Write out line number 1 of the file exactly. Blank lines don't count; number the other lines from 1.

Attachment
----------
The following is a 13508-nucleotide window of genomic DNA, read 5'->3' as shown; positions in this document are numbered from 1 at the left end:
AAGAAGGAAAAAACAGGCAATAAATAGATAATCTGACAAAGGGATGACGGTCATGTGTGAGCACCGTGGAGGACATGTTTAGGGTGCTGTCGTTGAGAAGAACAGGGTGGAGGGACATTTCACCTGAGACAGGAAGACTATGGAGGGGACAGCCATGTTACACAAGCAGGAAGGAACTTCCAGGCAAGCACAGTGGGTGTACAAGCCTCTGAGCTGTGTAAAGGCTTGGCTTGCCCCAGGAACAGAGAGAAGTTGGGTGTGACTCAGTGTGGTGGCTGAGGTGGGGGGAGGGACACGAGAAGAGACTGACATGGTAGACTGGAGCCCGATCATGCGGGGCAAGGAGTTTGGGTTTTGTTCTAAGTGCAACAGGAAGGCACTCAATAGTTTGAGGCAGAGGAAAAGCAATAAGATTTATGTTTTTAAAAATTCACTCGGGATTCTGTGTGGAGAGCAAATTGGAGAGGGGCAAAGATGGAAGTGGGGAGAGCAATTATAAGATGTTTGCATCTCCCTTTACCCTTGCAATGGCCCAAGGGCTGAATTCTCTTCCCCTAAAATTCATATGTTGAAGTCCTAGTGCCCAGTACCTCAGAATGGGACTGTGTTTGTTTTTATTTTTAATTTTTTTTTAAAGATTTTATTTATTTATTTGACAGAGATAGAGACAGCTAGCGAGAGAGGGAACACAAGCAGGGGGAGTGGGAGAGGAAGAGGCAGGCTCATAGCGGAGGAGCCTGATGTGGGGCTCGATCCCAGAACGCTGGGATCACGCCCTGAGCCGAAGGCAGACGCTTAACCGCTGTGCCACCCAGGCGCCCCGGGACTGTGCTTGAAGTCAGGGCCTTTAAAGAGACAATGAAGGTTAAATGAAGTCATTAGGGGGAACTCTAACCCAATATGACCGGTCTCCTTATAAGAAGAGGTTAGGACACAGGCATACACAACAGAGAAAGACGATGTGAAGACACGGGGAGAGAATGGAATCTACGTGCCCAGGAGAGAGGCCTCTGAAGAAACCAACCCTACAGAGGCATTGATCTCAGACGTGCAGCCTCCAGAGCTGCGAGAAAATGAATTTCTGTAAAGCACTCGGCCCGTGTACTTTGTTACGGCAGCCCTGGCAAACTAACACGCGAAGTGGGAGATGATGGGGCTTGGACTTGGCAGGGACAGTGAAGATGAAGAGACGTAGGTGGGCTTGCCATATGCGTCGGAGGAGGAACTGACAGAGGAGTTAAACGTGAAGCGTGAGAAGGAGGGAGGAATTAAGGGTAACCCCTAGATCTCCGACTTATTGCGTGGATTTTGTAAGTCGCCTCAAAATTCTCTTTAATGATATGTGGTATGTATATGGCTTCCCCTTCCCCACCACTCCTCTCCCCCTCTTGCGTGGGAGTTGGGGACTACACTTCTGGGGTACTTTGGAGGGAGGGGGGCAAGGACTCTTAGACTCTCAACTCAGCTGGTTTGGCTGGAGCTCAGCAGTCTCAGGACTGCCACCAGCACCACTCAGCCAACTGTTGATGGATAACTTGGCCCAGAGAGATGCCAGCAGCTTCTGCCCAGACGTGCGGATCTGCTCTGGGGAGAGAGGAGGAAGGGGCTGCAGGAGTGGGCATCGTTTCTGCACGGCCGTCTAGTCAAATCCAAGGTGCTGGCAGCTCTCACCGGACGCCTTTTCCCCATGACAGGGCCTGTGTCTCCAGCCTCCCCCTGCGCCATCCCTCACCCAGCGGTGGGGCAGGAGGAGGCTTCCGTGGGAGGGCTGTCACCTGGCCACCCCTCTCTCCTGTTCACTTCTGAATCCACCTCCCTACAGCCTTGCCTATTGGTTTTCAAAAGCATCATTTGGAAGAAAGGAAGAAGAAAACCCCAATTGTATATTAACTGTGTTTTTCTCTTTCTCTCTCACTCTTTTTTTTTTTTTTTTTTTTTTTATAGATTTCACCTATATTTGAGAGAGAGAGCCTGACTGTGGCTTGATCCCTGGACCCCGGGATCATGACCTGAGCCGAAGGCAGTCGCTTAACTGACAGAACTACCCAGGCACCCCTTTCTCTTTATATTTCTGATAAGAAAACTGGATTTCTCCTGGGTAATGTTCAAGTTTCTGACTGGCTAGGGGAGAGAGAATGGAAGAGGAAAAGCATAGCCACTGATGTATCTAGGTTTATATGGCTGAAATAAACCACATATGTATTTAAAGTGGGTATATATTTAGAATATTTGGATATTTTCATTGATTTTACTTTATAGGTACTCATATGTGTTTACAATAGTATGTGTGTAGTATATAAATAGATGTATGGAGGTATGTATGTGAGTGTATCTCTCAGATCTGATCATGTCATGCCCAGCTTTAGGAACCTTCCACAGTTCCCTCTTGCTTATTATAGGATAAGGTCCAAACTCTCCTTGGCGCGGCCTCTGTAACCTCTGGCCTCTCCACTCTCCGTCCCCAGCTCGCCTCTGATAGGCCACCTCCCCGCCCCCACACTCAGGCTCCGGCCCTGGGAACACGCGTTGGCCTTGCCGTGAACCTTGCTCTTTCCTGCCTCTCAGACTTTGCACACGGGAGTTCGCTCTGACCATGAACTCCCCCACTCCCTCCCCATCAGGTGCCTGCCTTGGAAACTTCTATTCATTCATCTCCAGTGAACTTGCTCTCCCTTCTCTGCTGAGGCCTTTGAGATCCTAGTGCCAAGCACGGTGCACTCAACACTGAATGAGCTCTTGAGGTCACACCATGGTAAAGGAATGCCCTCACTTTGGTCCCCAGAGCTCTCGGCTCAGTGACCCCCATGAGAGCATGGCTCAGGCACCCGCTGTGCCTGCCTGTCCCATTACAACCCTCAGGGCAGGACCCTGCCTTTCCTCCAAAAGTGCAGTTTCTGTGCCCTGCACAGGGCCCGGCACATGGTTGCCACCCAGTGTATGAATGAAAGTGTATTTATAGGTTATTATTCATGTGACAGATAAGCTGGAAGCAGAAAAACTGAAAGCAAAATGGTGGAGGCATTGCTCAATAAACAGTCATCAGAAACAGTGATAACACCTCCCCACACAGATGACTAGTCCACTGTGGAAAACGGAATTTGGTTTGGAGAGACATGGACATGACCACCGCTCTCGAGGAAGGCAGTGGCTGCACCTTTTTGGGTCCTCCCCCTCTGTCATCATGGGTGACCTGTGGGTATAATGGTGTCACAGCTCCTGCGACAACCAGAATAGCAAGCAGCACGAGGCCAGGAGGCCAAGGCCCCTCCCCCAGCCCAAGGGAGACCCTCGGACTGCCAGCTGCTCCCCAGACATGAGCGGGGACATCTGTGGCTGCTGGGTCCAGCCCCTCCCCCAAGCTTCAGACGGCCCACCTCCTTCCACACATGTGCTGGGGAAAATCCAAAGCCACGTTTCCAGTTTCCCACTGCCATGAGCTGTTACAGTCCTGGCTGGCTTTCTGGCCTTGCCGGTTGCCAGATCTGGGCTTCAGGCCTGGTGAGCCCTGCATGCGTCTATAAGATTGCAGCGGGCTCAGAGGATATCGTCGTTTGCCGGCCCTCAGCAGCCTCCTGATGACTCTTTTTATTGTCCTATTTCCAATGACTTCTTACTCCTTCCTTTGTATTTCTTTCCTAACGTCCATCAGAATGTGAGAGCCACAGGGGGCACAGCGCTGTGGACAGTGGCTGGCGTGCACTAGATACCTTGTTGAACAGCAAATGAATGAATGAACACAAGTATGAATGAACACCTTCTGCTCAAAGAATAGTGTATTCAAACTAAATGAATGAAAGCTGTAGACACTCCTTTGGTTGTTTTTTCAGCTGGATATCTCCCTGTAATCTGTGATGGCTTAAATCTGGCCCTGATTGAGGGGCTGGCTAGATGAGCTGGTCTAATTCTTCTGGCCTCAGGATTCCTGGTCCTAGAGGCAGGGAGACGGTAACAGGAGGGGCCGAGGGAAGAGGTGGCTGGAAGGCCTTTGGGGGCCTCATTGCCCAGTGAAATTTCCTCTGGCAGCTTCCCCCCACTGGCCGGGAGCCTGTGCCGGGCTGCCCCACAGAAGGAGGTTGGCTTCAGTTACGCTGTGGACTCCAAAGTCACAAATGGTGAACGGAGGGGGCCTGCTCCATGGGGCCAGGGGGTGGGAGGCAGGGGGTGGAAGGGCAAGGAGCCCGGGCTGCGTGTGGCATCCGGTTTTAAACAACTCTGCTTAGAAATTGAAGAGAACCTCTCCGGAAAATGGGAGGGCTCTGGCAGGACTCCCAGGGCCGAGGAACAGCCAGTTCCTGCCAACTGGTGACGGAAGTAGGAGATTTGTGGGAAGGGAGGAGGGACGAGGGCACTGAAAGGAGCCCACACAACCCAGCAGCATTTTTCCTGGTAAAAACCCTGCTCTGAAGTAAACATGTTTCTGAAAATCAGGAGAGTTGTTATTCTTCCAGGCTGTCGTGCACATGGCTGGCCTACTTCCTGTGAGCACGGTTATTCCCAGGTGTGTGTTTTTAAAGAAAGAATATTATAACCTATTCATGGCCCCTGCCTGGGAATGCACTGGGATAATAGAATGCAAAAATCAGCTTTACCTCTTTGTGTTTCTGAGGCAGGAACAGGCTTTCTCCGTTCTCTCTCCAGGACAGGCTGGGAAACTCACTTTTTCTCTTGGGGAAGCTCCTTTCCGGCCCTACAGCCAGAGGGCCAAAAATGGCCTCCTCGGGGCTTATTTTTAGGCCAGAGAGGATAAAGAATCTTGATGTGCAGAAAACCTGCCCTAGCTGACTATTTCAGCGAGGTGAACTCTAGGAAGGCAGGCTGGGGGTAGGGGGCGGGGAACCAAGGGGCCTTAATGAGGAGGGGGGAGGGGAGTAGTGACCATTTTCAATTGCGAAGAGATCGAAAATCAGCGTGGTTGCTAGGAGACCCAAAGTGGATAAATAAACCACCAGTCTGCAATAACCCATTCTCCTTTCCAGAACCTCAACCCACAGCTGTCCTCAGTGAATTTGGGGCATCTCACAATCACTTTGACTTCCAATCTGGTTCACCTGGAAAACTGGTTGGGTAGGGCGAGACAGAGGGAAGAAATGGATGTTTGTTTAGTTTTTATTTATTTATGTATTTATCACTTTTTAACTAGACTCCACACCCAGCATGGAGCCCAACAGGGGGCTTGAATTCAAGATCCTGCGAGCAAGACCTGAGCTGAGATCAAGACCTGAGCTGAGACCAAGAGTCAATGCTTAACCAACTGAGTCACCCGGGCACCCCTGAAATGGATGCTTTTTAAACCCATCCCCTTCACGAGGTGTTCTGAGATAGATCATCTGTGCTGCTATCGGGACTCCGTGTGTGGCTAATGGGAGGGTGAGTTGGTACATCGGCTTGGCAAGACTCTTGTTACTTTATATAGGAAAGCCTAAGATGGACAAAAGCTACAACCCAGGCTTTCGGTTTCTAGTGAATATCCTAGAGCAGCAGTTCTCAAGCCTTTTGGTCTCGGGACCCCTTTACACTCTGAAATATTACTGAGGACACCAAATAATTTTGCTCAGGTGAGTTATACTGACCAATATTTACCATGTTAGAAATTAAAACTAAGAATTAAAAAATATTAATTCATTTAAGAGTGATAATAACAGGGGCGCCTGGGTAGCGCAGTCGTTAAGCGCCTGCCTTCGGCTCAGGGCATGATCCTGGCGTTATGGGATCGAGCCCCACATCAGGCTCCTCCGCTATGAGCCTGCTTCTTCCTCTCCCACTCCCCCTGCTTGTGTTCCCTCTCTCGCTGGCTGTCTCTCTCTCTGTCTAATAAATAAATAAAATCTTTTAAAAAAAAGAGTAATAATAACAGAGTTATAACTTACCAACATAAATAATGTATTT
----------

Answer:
The following is a 13508-nucleotide window of genomic DNA, read 5'->3' as shown; positions in this document are numbered from 1 at the left end: